II. Issues Not Raised Below

Issues not raised in the district court cannot be considered for the first time on appeal. Thiele v. Stich, 425 N.W.2d 580, 582 (Minn. 1988); Aesoph v. Golden, 367 N.W.2d 639, 643 (Minn. App. 1985).

In his memorandum responding to the motion to dismiss, appellant conceded that his claim based on the Data Practices Act "must be dismissed." The district court therefore did not address that claim. In the district court, appellant also did not argue that respondent created an implied contract by giving the Patients Bill of Rights to him. We therefore will not consider either of these issues on appeal.

Appellant cites Robbinsdale Clinic v. Pro-Life Action Ministries, 515 N.W.2d 88, 90 (Minn. App. 1994), review denied (Minn. June 15, 1994), for the proposition that where the record is clear and judicial economy concerns would favor appellate resolution of an issue not litigated below, the appellate court may do so. This case does not present such circumstances. Appellant has simply added, on appeal, new claims or new theories of claims, with no justification as to why they were not raised below.

III. Private Cause of Action Implied by

Minnesota Patients Bill of Rights


Statutory interpretation is a question of law that the panel reviews de novo. Hibbing Educ. Ass'n v. Public Employment Relations Bd., 369 N.W.2d 527, 529 (Minn. 1985). Three factors should be considered when determining whether a statute implies a private cause of action:

(1) whether the plaintiff belongs to the class for whose benefit the statute was enacted;

(2) whether the legislature indicated an intent to create or deny a remedy; and

(3) whether implying a remedy would be consistent with the underlying purposes of the legislative enactment.

Flour Exchange Bldg. Corp. v. State, 524 N.W.2d 496, 499 (Minn. App. 1994), review denied (Minn. Feb. 14, 1995).

We agree that appellant belongs to the group the Patients Bill of Rights, Minn. Stat. § 144.651-.6581 (1996), was enacted to benefit. But neither of the other two factors allowing implication of a private cause of action is met here.

Minn. Stat. § 144.651, subd. 20, sets forth a grievance procedure for alleged violations of the statute and the statute expressly provides that it "shall not preclude, diminish, enlarge, or otherwise alter [a] private action." Minn. Stat. § 144.652, subd. 2. Further, Minn. Stat. § 144.653, subds. 1 and 5, seem to give exclusive authority for enforcement of the Patients Bill of Rights to the state commissioner of health.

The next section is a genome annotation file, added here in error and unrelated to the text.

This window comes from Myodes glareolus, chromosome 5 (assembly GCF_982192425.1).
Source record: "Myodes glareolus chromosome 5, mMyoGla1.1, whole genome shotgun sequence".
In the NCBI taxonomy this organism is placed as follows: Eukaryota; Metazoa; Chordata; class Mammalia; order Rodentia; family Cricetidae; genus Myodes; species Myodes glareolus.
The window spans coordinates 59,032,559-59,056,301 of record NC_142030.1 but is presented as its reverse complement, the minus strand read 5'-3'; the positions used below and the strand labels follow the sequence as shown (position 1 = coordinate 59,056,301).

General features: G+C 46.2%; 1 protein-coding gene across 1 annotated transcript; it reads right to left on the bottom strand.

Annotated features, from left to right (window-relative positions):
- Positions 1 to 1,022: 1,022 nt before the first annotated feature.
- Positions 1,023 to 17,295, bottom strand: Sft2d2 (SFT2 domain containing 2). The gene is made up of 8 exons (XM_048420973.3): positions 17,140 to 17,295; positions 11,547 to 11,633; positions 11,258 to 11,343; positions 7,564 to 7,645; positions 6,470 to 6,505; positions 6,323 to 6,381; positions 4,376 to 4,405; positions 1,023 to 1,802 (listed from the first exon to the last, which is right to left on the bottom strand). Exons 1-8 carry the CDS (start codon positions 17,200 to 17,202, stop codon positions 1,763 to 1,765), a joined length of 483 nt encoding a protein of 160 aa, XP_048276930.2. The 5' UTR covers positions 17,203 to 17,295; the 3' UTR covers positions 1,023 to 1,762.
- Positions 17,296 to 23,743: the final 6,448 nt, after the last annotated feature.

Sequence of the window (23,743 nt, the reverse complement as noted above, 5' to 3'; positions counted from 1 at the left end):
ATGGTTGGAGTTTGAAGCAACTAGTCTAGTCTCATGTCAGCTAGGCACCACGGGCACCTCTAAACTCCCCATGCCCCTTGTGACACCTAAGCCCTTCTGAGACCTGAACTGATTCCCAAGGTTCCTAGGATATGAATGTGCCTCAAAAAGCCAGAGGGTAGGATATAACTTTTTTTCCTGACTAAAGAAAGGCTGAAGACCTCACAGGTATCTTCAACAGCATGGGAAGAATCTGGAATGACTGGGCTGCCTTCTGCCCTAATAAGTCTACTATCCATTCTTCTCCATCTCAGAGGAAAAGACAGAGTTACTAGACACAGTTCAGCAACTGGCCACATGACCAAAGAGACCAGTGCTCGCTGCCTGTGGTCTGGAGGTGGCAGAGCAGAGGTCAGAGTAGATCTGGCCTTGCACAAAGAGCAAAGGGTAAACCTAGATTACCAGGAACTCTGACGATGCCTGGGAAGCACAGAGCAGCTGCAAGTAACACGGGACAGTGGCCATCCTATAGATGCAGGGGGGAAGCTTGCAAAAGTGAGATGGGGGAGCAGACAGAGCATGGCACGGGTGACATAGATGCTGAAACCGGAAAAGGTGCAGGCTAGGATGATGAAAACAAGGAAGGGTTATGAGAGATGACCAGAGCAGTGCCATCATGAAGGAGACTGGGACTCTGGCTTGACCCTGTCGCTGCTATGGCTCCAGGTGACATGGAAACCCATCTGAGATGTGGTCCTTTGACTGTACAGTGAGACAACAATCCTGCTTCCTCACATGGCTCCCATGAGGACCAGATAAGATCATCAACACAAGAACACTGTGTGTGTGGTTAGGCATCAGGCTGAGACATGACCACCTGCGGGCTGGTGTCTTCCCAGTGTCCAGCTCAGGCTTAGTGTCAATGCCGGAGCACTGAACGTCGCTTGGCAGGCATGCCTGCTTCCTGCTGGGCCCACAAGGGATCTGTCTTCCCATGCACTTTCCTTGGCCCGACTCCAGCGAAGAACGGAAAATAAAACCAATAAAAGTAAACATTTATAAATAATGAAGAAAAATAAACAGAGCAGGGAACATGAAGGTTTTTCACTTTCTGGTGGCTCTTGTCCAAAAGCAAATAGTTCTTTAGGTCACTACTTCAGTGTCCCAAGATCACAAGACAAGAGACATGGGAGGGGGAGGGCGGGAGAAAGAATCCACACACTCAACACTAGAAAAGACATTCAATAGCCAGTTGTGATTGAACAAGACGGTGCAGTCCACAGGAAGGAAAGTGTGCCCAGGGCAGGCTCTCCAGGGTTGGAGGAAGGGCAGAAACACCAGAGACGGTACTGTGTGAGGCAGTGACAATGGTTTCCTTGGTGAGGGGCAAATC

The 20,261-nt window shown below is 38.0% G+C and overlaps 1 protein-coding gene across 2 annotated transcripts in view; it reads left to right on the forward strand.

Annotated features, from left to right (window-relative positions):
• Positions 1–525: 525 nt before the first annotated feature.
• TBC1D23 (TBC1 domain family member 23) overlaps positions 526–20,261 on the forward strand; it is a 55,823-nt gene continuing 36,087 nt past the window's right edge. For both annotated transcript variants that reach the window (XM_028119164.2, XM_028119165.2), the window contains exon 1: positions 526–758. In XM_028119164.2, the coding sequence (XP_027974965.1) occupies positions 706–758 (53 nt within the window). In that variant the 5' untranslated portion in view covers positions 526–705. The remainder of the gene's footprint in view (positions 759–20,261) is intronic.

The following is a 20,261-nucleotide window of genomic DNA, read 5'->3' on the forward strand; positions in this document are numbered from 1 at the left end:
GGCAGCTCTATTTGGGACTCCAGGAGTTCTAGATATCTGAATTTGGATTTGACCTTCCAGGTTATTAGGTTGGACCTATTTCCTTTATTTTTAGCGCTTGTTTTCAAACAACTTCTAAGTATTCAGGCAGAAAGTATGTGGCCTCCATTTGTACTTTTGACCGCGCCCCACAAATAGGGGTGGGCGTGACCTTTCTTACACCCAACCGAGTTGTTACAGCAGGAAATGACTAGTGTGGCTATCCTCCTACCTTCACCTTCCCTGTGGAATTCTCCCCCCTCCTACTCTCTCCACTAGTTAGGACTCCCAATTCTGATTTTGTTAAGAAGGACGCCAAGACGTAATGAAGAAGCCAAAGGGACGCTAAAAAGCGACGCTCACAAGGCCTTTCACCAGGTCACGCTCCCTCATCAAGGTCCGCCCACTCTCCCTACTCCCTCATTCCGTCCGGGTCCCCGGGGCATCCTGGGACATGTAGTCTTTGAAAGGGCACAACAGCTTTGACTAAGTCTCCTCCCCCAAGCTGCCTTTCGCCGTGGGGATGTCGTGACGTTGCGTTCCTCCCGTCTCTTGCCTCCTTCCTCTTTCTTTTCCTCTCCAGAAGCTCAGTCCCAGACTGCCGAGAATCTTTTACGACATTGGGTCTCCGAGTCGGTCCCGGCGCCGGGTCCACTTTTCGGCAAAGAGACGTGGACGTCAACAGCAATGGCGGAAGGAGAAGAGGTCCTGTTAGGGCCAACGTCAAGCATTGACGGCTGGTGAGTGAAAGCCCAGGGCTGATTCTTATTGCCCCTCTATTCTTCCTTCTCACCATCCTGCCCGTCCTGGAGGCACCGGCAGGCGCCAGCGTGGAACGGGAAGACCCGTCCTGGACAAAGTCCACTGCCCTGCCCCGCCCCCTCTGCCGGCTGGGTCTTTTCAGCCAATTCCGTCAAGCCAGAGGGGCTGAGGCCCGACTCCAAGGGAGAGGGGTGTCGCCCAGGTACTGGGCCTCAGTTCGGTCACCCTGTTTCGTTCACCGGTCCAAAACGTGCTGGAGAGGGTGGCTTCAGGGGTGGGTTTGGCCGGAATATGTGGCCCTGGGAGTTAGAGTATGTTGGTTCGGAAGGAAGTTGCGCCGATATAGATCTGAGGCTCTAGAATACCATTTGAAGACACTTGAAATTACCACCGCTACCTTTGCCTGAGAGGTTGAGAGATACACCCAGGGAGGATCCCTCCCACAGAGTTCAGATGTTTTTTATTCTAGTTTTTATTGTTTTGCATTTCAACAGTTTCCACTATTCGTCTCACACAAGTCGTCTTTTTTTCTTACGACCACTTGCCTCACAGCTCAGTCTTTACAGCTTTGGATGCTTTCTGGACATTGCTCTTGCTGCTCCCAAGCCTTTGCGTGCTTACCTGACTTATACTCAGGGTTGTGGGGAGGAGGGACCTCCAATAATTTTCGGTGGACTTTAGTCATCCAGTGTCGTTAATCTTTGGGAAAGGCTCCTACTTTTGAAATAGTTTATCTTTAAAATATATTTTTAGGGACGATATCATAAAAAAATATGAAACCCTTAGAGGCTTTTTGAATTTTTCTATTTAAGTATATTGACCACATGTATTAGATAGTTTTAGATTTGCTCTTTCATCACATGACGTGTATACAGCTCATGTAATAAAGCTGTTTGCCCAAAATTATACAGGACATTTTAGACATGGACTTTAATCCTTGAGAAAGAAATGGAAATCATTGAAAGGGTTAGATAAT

Appellant's claim appears to be in the nature of a claim for invasion of privacy. This state does not recognize that tort. Copeland v. Hubbard Broad., Inc., 526 N.W.2d 402, 405-06 (Minn. App. 1995), review denied (Minn. Mar. 29, 1995).

The statute does not indicate an intent to create a private remedy, nor would such a remedy be consistent with the statute's underlying purposes. We therefore affirm the district court.


[ ]1 Linda Larmore remains a named party. The district court order at issue deals only with respondent St. Paul Ramsey Medical Center's motion to dismiss.

[ ]2 Our civil procedure rules do not technically allow for such an amendment. Lehman v. Terry, 424 N.W.2d 584, 585 (Minn. App. 1988). Further, the amended notice would be beyond the 90-day period allowed for filing. Nonetheless, we believe that this attempt to amend, made within days of the mistaken filing, demonstrates the clerical nature of the mistake and the lack of any prejudice to respondent.

[ ]3 No court has ruled on this issue. A concurring judge in Stubbs v. North Mem'l Med. Ctr., 448 N.W.2d 78, 83 (Minn. App. 1989) (Forsberg, J., concurring), review denied (Minn. Jan. 12, 1990), indicated that he would hold that the statute does not imply a private cause of action. The majority declined to reach the issue. Id. at 82 n.1.